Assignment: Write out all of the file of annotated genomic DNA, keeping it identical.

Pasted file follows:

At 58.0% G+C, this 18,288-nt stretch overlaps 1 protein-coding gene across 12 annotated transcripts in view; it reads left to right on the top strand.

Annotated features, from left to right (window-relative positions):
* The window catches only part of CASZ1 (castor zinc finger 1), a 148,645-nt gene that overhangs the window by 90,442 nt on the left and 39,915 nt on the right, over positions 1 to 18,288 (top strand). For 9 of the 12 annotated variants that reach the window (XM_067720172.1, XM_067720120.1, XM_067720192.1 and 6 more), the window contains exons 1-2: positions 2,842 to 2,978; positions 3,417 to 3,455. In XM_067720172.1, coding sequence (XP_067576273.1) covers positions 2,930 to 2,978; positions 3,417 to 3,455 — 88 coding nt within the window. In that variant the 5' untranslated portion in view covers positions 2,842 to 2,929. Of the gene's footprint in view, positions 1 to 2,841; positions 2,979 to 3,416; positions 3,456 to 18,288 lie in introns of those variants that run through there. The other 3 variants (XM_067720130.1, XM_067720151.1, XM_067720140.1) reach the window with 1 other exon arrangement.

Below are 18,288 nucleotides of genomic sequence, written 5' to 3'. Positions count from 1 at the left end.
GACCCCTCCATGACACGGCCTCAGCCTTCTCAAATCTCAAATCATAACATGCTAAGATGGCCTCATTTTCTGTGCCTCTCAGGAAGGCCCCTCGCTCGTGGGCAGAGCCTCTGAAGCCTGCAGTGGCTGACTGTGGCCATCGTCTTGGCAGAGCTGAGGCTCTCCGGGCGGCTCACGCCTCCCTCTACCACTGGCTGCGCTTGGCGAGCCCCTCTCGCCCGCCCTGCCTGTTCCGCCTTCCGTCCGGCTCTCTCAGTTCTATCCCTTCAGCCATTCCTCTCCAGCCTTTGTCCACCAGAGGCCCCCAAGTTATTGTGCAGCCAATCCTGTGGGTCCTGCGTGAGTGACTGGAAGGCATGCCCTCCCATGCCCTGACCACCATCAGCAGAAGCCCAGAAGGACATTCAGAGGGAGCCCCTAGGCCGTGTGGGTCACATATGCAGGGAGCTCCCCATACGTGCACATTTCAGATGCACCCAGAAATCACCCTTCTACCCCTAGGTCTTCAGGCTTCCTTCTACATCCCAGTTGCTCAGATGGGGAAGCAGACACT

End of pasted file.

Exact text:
At 58.0% G+C, this 18,288-nt stretch overlaps 1 protein-coding gene across 12 annotated transcripts in view; it reads left to right on the top strand.

Annotated features, from left to right (window-relative positions):
* The window catches only part of CASZ1 (castor zinc finger 1), a 148,645-nt gene that overhangs the window by 90,442 nt on the left and 39,915 nt on the right, over positions 1 to 18,288 (top strand). For 9 of the 12 annotated variants that reach the window (XM_067720172.1, XM_067720120.1, XM_067720192.1 and 6 more), the window contains exons 1-2: positions 2,842 to 2,978; positions 3,417 to 3,455. In XM_067720172.1, coding sequence (XP_067576273.1) covers positions 2,930 to 2,978; positions 3,417 to 3,455 — 88 coding nt within the window. In that variant the 5' untranslated portion in view covers positions 2,842 to 2,929. Of the gene's footprint in view, positions 1 to 2,841; positions 2,979 to 3,416; positions 3,456 to 18,288 lie in introns of those variants that run through there. The other 3 variants (XM_067720130.1, XM_067720151.1, XM_067720140.1) reach the window with 1 other exon arrangement.

Below are 18,288 nucleotides of genomic sequence, written 5' to 3'. Positions count from 1 at the left end.
GACCCCTCCATGACACGGCCTCAGCCTTCTCAAATCTCAAATCATAACATGCTAAGATGGCCTCATTTTCTGTGCCTCTCAGGAAGGCCCCTCGCTCGTGGGCAGAGCCTCTGAAGCCTGCAGTGGCTGACTGTGGCCATCGTCTTGGCAGAGCTGAGGCTCTCCGGGCGGCTCACGCCTCCCTCTACCACTGGCTGCGCTTGGCGAGCCCCTCTCGCCCGCCCTGCCTGTTCCGCCTTCCGTCCGGCTCTCTCAGTTCTATCCCTTCAGCCATTCCTCTCCAGCCTTTGTCCACCAGAGGCCCCCAAGTTATTGTGCAGCCAATCCTGTGGGTCCTGCGTGAGTGACTGGAAGGCATGCCCTCCCATGCCCTGACCACCATCAGCAGAAGCCCAGAAGGACATTCAGAGGGAGCCCCTAGGCCGTGTGGGTCACATATGCAGGGAGCTCCCCATACGTGCACATTTCAGATGCACCCAGAAATCACCCTTCTACCCCTAGGTCTTCAGGCTTCCTTCTACATCCCAGTTGCTCAGATGGGGAAGCAGACACT